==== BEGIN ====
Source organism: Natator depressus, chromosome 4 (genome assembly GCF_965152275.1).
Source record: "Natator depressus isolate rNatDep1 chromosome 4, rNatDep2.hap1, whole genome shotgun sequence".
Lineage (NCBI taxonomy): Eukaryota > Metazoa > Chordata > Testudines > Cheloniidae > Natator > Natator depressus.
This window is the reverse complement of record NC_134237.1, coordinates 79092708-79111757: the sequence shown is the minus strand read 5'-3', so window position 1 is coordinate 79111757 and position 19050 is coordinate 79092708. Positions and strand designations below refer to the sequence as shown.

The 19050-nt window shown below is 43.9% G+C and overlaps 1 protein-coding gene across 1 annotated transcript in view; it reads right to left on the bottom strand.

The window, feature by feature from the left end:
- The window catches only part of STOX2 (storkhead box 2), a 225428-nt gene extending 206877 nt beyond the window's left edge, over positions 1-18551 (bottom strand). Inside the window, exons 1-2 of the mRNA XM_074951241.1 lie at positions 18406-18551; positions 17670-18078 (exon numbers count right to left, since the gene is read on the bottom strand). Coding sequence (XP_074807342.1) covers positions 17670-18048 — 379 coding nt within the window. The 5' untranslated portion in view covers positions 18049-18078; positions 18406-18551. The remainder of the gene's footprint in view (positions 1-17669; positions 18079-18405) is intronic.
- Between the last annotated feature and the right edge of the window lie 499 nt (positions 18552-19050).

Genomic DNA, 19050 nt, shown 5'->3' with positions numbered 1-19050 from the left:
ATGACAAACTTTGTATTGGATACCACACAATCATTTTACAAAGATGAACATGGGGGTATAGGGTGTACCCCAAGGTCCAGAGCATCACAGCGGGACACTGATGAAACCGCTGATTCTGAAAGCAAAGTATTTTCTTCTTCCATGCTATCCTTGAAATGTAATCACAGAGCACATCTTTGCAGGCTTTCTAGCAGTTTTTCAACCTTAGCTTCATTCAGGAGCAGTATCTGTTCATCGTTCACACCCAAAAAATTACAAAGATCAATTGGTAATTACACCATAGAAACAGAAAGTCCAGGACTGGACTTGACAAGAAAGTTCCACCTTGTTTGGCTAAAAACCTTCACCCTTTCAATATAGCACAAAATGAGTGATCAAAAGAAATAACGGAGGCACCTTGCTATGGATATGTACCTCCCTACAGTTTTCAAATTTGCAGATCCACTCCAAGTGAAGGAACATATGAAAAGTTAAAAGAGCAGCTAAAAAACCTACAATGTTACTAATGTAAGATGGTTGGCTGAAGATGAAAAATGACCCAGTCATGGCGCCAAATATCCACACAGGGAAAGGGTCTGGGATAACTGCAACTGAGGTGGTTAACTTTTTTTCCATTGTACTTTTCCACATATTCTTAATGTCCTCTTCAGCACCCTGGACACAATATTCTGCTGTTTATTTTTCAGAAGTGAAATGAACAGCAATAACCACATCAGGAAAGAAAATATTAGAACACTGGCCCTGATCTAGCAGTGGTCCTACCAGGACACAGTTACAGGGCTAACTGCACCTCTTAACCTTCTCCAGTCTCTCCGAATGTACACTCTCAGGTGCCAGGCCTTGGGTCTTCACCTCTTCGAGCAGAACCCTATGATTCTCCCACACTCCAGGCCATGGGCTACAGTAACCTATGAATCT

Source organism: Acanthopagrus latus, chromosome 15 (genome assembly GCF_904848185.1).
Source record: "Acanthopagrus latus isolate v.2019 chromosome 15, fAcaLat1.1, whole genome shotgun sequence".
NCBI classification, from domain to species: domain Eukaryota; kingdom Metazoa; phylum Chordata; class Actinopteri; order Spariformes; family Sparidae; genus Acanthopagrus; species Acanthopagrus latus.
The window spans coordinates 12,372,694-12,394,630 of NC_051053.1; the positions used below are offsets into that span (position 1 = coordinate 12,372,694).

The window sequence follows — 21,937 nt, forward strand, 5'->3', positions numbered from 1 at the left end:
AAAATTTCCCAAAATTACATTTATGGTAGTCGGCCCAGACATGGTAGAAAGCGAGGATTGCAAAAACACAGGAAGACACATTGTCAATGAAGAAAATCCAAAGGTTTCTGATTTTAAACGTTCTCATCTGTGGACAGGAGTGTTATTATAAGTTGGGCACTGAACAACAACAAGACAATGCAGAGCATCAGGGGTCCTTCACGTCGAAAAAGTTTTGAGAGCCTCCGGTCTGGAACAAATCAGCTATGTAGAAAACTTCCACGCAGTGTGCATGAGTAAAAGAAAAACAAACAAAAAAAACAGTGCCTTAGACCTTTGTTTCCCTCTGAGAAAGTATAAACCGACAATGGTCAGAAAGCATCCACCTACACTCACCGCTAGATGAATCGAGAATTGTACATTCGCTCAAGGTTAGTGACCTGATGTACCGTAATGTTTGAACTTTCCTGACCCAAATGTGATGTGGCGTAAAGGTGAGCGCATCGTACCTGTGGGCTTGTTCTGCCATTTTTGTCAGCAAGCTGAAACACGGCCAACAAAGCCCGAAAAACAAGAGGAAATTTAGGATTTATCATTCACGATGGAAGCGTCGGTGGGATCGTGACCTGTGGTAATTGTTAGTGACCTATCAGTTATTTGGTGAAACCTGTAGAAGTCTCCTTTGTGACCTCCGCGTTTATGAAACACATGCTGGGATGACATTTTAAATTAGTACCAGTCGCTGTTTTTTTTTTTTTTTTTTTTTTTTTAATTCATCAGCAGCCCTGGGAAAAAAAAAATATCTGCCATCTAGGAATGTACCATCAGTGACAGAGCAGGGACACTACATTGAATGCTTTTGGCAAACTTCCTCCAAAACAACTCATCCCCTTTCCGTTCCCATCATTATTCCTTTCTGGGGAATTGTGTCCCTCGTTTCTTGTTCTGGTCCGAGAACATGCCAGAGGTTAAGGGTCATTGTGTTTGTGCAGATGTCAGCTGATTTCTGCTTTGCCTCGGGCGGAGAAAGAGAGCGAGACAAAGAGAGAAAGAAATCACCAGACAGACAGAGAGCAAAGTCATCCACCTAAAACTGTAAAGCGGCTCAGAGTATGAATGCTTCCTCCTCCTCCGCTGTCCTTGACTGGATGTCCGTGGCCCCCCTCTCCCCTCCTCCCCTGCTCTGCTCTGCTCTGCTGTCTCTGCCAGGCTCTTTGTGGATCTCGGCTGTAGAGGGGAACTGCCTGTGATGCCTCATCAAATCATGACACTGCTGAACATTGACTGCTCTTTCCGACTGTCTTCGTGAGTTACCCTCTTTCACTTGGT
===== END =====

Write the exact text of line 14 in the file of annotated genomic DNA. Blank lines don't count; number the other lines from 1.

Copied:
The window spans coordinates 12,372,694-12,394,630 of NC_051053.1; the positions used below are offsets into that span (position 1 = coordinate 12,372,694).